Let’s say, for example, that a barnyard is built next to a busy highway. Because of the regular background noise, the animal won’t get bothered much by it, but if that road becomes busier and busier and airplanes start to fly over it, noise could then become a problem.
“Noise developed during transport was shown to increase the heart rates of free-ranging cattle, while cattle that’s used to the sounds of cars and trucks will readily graze along highways and seldom react.”
We can safely state that the unpredictable and unknown general threat that frightened animals was not the general background noise that produces the most high range of chemical alterations inside muscle tissues. It was the unexpected noise event or alarm that, in the vast majority of cases, frightens the animal with its subsequent escape mechanisms and physiological reactions.
Noise developed during transport was shown to increase the heart rates of free-ranging cattle, while cattle that’s used to the sounds of cars and trucks will readily graze along highways and seldom react. Therefore, with some regular training, animals will get used to transfers and won’t be bothered too much about being put into a situation they aren’t used to. From a gastronomical perspective, because at the end of the day we are dealing with food and the way it tastes, it would be interesting to understand how external noise sources would affect meat, possibly in quality and flavor terms.
Spiritual Beliefs and Slaughtering
An issue worth looking into is whether there was any traditional butchering practice that ever involved a chant or a prayer and how this is related to animal stress levels. The case that immediately comes to mind is the Halal and Kosher butchering tradition where, in both cases, a prayer is said before severing the animal’s throat.
Despite debating whether those practices are considered merciful towards the animal or not, we can say that the main cultural difference between slaughtering practices in comparison to western and middle eastern countries can be as such synthesized; assuming that you won’t eat an animal that hasn’t been proven to have been alive before, and possibly, during the act of slaughtering.
“A final prayer, quite often is said over the animal before its throat gets cut…”
The practice was one of the most efficient ancestral methods for getting rid of blood it could quickly deteriorate and spoil the meat inside of the animal. From a spiritual standpoint, it would mean that the animal was not considered “dead”, therefore “non-pure”, making it a potentially harmful source of nourishment, not only for the body, but also for the spirit.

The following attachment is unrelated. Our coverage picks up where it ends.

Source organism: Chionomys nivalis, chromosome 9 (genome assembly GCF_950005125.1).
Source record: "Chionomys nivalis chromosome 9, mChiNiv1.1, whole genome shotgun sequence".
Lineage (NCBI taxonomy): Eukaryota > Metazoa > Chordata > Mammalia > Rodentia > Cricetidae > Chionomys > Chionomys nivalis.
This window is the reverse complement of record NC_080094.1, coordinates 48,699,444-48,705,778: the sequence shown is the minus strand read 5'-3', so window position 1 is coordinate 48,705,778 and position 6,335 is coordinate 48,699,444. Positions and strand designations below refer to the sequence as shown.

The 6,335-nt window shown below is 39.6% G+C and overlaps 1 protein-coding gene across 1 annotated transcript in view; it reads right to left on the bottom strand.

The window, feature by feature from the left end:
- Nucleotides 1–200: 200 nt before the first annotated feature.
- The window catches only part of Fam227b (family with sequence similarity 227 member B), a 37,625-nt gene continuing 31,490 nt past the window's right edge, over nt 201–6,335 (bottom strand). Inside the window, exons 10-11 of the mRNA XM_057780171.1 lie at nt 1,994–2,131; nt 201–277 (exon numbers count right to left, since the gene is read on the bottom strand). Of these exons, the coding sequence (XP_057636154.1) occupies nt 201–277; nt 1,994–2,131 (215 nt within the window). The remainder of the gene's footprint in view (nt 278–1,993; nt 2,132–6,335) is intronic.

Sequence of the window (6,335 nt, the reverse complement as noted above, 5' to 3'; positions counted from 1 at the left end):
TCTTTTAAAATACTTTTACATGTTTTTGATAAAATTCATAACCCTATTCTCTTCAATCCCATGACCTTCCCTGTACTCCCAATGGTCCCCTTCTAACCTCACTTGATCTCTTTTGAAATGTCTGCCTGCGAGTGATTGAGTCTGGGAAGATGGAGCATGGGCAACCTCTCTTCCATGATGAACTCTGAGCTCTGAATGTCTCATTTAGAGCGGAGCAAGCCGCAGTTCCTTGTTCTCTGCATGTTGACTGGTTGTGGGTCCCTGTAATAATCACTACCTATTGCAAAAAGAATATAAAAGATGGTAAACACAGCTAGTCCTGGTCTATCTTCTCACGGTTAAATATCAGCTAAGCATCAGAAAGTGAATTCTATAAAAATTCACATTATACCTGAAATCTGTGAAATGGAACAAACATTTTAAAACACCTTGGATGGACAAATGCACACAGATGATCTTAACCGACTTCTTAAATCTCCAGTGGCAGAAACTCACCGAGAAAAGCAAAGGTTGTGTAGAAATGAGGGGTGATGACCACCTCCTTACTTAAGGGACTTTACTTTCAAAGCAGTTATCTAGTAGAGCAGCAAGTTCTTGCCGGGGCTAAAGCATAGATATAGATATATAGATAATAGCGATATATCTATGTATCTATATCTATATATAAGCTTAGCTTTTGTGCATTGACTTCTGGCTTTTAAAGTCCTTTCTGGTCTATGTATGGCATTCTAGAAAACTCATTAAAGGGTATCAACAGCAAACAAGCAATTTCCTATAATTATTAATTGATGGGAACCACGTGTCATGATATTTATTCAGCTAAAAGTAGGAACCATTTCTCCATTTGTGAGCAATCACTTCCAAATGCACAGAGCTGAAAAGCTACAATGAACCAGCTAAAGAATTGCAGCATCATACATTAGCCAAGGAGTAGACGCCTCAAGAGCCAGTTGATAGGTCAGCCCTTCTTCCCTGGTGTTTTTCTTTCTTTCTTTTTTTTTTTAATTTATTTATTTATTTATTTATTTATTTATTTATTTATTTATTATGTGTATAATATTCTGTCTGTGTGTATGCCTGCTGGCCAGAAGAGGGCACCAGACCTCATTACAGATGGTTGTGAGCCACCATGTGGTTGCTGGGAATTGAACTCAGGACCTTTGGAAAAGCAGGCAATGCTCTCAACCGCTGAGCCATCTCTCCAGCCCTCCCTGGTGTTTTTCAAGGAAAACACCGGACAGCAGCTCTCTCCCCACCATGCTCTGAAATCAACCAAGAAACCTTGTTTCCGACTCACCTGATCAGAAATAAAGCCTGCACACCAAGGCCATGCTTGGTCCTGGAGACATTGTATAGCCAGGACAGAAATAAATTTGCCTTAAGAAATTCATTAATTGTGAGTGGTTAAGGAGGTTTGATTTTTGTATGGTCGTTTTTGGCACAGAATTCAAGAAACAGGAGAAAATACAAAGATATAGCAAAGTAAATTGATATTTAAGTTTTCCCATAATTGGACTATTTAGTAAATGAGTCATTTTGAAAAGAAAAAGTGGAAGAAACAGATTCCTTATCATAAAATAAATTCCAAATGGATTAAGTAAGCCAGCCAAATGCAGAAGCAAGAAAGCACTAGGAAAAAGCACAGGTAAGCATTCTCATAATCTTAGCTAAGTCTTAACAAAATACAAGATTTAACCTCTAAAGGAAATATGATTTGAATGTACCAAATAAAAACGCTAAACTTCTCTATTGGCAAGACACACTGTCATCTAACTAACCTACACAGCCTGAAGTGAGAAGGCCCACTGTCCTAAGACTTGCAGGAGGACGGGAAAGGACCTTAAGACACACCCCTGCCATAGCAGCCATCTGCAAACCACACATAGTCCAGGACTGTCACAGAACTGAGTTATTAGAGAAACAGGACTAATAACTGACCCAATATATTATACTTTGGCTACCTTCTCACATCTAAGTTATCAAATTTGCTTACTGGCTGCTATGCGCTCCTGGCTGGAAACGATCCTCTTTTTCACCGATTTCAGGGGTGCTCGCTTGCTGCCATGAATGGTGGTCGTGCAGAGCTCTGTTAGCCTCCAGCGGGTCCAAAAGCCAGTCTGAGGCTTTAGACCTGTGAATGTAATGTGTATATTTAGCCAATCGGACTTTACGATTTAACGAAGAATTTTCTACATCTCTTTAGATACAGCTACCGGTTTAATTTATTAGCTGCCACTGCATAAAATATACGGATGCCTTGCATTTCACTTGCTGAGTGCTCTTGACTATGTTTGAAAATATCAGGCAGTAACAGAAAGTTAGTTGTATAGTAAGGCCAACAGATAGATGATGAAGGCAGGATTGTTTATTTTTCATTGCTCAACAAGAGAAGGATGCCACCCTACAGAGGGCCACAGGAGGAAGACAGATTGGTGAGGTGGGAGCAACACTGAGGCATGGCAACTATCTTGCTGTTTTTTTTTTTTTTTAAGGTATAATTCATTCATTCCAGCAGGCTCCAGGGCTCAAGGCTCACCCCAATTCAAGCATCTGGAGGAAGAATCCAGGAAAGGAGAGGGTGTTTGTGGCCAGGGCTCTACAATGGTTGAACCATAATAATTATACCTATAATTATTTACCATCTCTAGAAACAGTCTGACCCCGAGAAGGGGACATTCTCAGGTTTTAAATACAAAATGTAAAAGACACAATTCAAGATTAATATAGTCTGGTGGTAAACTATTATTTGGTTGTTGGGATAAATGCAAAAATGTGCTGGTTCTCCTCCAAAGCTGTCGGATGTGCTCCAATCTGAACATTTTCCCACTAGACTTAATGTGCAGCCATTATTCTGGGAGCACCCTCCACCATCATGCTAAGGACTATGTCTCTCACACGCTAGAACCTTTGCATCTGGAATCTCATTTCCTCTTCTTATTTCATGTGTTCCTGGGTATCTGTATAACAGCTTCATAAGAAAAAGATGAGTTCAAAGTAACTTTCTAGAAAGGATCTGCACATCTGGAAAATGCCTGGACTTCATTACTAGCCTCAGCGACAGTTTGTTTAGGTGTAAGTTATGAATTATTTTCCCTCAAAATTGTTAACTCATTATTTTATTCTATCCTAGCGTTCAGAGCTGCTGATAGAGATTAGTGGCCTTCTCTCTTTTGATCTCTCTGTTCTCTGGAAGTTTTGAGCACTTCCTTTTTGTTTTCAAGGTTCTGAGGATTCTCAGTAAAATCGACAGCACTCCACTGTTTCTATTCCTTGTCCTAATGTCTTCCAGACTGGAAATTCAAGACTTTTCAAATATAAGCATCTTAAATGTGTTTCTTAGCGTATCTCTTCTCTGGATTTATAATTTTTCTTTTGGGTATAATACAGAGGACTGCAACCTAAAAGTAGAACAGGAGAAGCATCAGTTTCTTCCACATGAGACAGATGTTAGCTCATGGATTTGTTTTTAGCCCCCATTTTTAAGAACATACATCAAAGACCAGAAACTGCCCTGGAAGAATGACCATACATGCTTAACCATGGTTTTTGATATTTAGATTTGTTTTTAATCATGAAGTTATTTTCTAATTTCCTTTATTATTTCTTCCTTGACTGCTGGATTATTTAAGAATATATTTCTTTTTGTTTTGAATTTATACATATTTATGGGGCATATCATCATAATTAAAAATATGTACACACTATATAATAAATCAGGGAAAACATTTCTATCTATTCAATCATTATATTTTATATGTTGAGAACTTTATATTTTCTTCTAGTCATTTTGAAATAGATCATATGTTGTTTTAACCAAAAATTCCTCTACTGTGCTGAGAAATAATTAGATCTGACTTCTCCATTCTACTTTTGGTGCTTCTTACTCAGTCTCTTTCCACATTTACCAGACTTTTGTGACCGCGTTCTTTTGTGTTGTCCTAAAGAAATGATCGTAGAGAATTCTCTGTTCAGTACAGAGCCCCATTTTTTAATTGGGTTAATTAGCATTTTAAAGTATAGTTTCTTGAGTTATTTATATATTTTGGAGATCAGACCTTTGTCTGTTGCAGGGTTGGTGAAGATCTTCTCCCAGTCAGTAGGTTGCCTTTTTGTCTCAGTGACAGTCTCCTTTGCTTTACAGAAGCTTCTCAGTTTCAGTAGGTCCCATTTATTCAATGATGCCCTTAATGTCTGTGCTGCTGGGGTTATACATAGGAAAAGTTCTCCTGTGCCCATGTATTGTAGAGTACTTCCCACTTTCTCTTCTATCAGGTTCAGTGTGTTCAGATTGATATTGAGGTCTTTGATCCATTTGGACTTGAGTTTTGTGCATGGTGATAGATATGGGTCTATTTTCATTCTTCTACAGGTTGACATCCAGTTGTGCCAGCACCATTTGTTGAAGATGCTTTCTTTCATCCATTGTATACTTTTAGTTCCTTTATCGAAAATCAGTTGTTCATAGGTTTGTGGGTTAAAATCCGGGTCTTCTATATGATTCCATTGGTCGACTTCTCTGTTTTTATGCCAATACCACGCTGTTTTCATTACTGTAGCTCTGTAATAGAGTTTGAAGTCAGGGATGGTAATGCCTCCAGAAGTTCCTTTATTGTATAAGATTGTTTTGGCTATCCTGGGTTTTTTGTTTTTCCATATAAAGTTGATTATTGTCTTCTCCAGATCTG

A final prayer is, quite often, said over the animal before its throat gets cut, both in the Halal process (Bismillah Allahu Akbar: In the Name of Allah; Allah is the Greatest) as well as during the Kosher slaughtering, called “Shechita”, where the blessing is called “Basha”.
“…it might be interesting to wonder whether or not the animal is perceiving the prayer as a potential alert or not…
The fact that the act of killing comes with praying, this oxymoronic correlation, God and its creations, men and animals, brings a plausible mutual cathartic instance: the man purifies himself from the act of killing, and the animal gets purified by being touched by the spirit; a deeply primordial act, that might also lay as a sort of ante-litteram quality enhancer.
Purer meat, even in spiritual terms, of course, will taste better. Acoustics in this case unites, purifies, in a joint act, man and its food as one. From an acoustics perspective, it might be interesting to wonder whether or not the animal is perceiving the prayer as a potential alert or not; either forecasting or acknowledging what will occur soon after, or instead, all the other stressful factors which it undergoes prior to slaughtering, that are likely the main stressors of the entire act.
Further research is needed, and possibly this sempiternal human question will be answered in ways that, at present, haven’t yet been discovered or considered. Or, maybe, common sense will prevail and we will just try to keep things as least intrusive and harmful as possible.
As stated earlier, more research is needed on the topic, leaving the chance to discover that maybe putting headphones on our livestock, or simply taking care of the environmental conditions in which animals are treated, could be a tiny step to enhancing the quality of their lives, and therefore, the quality of meat that we consume.
Cover photo: ©2018 Daniel Fontenele